The timing of Obama’s visit suited both leaders perfectly, notes Laura Tingle in the Australian Financial Review:

“As to the alignment of the stars on the US-Australian alliance and the Obama visit, consider how things might have turned out if the President had visited at either of the two times he was scheduled to do so in the past 18 months.

The eventual timing of the visit has suited Gillard big time. Would Australia and the US have unveiled a plan for US forces to be based here 18 months ago? No, even though it has been an idea in gestation for some time.”

But an embarrassing security breach could have threatened the trip. Yesterday morning Age journalist Dylan Welch stumbled across an interesting scoop: lying in the gutter of a street just 100 metres from Parliament House was a folder containing highly classified details of Obama’s Australian visit. It revealed step-by-step details of security surrounding the entire trip, reports Welch:

“The 125-page booklet is classified ”In-Confidence” and its cover states the information it holds ”is not to be communicated either directly or indirectly to any person not authorised to receive it”.

More than 120 pages are dedicated to a minute-by-minute description of Mr Obama’s schedule, and it even reveals which limousine door the President will use at events…

… It also lists the ”seating arrangements” for the presidential motorcade, the world’s highest-security convoy.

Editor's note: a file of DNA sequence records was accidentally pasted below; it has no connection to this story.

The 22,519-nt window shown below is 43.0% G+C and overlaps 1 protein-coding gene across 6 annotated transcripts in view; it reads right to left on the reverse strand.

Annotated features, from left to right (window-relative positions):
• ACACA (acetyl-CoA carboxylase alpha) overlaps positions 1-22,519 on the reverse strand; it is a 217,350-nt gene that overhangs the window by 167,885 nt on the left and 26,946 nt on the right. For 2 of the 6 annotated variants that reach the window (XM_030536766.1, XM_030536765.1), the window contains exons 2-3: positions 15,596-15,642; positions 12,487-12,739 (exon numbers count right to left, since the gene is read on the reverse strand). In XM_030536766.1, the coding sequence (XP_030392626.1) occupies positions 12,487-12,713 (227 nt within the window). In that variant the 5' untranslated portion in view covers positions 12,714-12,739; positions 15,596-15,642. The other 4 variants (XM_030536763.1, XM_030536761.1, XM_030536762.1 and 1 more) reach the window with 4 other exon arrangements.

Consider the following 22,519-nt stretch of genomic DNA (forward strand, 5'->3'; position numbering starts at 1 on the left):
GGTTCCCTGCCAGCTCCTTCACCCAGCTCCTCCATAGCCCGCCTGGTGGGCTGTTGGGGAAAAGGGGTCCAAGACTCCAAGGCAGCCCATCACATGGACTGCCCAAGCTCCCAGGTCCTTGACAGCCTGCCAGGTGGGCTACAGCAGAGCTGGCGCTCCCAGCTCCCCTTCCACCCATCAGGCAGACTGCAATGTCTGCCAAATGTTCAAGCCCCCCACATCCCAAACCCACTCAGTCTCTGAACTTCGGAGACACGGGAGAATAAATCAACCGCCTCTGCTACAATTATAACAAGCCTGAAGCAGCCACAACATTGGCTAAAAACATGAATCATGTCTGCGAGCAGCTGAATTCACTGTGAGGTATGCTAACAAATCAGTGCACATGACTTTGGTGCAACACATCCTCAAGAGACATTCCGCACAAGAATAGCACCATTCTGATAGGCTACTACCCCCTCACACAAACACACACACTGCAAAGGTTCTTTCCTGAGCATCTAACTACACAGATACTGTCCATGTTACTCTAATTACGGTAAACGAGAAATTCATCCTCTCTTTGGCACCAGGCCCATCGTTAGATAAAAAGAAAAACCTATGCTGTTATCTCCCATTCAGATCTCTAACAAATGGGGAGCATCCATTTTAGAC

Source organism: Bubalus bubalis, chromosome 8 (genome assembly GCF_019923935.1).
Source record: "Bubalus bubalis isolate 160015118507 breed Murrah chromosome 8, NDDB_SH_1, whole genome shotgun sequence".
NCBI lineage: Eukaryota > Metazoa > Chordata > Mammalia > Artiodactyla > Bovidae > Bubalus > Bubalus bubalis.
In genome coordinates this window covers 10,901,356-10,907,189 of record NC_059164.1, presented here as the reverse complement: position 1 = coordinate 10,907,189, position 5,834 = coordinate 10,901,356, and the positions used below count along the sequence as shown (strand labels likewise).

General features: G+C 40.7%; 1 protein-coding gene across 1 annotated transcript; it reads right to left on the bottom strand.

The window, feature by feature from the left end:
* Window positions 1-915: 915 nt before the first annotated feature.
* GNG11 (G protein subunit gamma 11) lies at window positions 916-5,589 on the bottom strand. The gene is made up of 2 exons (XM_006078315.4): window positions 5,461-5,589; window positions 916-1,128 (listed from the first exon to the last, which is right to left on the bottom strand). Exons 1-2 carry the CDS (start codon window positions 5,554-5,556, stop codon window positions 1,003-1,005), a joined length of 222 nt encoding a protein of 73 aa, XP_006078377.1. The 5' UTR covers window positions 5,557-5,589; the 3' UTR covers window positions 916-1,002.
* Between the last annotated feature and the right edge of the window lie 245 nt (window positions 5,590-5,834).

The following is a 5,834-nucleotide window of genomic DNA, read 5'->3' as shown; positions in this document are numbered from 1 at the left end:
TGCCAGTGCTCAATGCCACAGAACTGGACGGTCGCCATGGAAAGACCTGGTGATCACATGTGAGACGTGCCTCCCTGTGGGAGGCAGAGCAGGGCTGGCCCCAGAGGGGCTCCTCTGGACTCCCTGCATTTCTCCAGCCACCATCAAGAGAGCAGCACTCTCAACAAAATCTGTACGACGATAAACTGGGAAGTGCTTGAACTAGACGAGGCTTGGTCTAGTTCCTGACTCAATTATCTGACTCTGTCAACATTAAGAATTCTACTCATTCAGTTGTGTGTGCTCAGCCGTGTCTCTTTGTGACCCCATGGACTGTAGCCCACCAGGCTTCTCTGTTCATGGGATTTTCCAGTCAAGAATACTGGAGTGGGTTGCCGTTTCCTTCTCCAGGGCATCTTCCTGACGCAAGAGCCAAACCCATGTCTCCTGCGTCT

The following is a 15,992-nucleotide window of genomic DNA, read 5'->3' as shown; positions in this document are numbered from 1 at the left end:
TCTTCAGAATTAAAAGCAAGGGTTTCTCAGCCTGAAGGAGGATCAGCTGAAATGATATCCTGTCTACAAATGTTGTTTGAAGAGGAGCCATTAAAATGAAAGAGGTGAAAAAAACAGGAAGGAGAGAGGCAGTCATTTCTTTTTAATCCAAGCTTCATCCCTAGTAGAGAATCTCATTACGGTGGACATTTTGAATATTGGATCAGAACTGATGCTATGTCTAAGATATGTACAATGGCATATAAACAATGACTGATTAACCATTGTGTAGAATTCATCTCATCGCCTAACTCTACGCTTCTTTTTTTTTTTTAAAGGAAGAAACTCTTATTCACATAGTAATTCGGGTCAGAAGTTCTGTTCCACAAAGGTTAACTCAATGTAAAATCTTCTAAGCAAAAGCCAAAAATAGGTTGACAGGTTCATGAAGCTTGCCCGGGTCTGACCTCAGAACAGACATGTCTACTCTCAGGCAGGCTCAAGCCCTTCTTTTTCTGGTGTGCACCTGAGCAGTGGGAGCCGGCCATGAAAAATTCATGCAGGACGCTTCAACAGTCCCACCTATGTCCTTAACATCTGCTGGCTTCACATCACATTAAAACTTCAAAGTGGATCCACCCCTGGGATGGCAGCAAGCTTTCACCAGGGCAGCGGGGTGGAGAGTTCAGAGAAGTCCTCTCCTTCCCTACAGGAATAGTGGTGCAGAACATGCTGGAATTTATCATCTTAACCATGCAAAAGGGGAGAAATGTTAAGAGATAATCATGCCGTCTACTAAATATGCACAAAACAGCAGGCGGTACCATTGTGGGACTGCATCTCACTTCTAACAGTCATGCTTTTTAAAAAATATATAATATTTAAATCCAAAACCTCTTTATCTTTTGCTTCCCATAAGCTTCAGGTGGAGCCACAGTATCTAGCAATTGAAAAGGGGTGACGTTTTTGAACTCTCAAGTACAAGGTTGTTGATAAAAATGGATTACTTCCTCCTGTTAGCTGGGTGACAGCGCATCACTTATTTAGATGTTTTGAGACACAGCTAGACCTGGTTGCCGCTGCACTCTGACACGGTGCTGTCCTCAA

It lists the exact breakdown of Mr Obama’s Secret Service presidential protective division, including its ”Counter Assault Teams” a ”comms vehicle”, an ”intel car” and the ”Hammer Truck” (Hazardous Agent Mitigation Medical Emergency Response). It is the Secret Service team that provides emergency medical treatment.

Then there are the dozens of mobile-phone and landline numbers for senior Australian and US military and civilian staff. The phone numbers included the mobiles of the US deputy ambassador Jason Hyland and the US consuls-general in Victoria, Sydney and Perth; a marine major who works as an embassy attache; three Australian air force wing commanders in Canberra and Darwin; and the Federal Police co-ordinator for foreign dignity protection.”

The NT News — which devoted many pages of its to coverage of Obama’s visit to Darwin — wrote in its editorial that Obama’s visit could change Darwin’s future:

“Understandably, the visit of US President Barack Obama to Darwin caused great excitement — and a fair bit of surprise. But the presidential stopover will have a more lasting effect than fond memories. In some ways, it will change the face of Darwin.”

But despite all the pro-American sentiment, Crikey‘s Richard Farmer places Obama’s praise of Australia into context. As he writes on The Stump:

“Those spoil sport Canadians! The Toronto Globe and Mail has this comment about President Barack Obama telling us that ‘the United States of America has no stronger ally than Australia.'”